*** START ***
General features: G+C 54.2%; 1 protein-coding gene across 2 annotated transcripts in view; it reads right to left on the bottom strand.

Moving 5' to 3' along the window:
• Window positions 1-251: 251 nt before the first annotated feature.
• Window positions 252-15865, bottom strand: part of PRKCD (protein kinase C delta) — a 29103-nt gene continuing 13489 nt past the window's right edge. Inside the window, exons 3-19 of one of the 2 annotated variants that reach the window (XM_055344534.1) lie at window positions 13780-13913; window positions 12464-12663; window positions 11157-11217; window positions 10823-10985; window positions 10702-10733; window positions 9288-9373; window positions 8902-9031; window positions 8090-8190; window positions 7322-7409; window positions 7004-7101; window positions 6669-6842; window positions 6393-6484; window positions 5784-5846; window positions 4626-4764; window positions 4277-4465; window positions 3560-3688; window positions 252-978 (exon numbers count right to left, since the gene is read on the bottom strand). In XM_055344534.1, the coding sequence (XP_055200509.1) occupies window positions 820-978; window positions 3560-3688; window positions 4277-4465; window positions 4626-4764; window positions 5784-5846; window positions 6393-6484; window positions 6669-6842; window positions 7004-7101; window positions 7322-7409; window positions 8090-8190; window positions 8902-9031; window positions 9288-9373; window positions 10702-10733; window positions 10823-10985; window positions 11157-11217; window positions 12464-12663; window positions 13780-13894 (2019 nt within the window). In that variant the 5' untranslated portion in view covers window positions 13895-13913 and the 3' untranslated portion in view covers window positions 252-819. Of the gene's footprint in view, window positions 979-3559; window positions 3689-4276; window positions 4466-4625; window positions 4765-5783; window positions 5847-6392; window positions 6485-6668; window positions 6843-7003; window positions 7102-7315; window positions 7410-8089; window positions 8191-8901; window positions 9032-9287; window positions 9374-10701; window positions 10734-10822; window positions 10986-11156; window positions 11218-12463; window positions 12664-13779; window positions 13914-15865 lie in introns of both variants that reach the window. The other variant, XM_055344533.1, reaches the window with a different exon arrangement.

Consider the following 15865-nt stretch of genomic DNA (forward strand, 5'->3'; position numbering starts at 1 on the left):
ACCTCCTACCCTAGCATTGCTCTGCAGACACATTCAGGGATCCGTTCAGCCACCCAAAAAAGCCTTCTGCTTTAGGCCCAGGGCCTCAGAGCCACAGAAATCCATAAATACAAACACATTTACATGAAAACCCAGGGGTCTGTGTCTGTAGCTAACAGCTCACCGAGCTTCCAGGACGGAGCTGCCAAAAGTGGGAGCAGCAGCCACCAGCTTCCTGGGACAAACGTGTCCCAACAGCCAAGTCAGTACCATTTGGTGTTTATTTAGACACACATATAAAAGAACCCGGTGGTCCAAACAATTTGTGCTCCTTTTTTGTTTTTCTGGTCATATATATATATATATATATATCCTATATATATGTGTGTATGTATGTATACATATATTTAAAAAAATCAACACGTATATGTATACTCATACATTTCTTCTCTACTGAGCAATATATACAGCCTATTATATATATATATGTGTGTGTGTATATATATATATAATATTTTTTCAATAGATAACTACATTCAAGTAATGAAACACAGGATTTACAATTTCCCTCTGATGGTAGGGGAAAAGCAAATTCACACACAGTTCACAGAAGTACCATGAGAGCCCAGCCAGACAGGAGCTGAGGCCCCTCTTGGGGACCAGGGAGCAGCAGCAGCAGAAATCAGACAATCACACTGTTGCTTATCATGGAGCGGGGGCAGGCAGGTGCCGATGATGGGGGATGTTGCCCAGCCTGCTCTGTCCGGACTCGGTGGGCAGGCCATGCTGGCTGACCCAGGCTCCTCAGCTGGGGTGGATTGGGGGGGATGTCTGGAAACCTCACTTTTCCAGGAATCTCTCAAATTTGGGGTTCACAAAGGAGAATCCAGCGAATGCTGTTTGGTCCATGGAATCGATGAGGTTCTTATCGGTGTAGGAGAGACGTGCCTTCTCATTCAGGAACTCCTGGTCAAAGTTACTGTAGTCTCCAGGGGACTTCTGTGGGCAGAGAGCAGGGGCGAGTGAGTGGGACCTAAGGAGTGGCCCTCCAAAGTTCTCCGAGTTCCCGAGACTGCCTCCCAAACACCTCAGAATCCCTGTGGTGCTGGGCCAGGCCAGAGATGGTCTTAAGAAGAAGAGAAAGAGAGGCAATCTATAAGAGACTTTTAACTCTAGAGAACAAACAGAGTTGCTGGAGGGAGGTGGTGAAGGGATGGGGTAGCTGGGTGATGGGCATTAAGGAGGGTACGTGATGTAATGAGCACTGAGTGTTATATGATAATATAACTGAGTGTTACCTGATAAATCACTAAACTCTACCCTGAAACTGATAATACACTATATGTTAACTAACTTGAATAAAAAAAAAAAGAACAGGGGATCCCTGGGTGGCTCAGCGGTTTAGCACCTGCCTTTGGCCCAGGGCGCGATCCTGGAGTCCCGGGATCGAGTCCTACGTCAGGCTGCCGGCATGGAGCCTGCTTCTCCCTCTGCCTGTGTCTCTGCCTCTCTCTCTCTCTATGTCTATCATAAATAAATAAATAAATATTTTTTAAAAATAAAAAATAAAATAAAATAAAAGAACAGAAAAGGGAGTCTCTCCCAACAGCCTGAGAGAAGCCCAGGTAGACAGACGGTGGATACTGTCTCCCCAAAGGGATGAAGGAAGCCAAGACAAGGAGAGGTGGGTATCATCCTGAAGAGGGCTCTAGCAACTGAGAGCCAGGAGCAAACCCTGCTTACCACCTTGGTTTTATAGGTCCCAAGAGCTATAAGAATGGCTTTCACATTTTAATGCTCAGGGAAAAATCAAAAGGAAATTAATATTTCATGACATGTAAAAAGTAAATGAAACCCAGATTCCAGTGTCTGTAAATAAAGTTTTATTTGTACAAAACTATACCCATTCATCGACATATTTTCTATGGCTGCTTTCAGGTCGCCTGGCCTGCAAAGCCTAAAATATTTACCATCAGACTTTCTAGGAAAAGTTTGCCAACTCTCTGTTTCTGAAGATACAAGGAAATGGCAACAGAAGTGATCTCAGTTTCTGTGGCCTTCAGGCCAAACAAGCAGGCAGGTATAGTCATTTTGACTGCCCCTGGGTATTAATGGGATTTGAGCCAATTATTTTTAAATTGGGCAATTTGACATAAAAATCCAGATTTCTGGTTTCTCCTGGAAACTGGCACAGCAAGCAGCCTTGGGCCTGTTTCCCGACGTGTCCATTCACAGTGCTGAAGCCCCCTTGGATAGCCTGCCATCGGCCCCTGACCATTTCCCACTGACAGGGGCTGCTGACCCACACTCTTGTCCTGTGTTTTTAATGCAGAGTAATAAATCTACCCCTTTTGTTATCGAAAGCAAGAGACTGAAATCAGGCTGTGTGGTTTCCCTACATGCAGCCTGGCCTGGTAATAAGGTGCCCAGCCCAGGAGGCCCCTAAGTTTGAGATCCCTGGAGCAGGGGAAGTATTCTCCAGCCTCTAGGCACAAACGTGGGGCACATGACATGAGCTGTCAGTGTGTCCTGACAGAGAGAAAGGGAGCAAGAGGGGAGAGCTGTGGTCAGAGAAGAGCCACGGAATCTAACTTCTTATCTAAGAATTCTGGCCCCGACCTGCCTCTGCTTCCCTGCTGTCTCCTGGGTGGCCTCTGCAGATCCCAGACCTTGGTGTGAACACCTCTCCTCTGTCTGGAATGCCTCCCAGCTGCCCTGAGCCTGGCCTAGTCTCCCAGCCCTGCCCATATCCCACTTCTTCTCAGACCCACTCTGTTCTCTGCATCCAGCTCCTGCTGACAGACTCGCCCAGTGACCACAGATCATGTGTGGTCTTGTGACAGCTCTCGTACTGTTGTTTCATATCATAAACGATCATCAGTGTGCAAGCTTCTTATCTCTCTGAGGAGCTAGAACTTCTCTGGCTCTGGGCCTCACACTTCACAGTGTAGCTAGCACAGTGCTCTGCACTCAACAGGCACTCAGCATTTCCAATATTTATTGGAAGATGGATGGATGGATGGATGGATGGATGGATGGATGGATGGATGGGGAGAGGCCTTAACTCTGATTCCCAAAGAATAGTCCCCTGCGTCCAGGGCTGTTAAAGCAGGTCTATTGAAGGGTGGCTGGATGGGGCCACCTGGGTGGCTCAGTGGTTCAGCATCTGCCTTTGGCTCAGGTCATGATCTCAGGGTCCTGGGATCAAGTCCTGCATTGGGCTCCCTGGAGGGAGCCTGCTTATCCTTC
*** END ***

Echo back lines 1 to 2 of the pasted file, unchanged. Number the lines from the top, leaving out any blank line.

General features: G+C 54.2%; 1 protein-coding gene across 2 annotated transcripts in view; it reads right to left on the bottom strand.

Moving 5' to 3' along the window: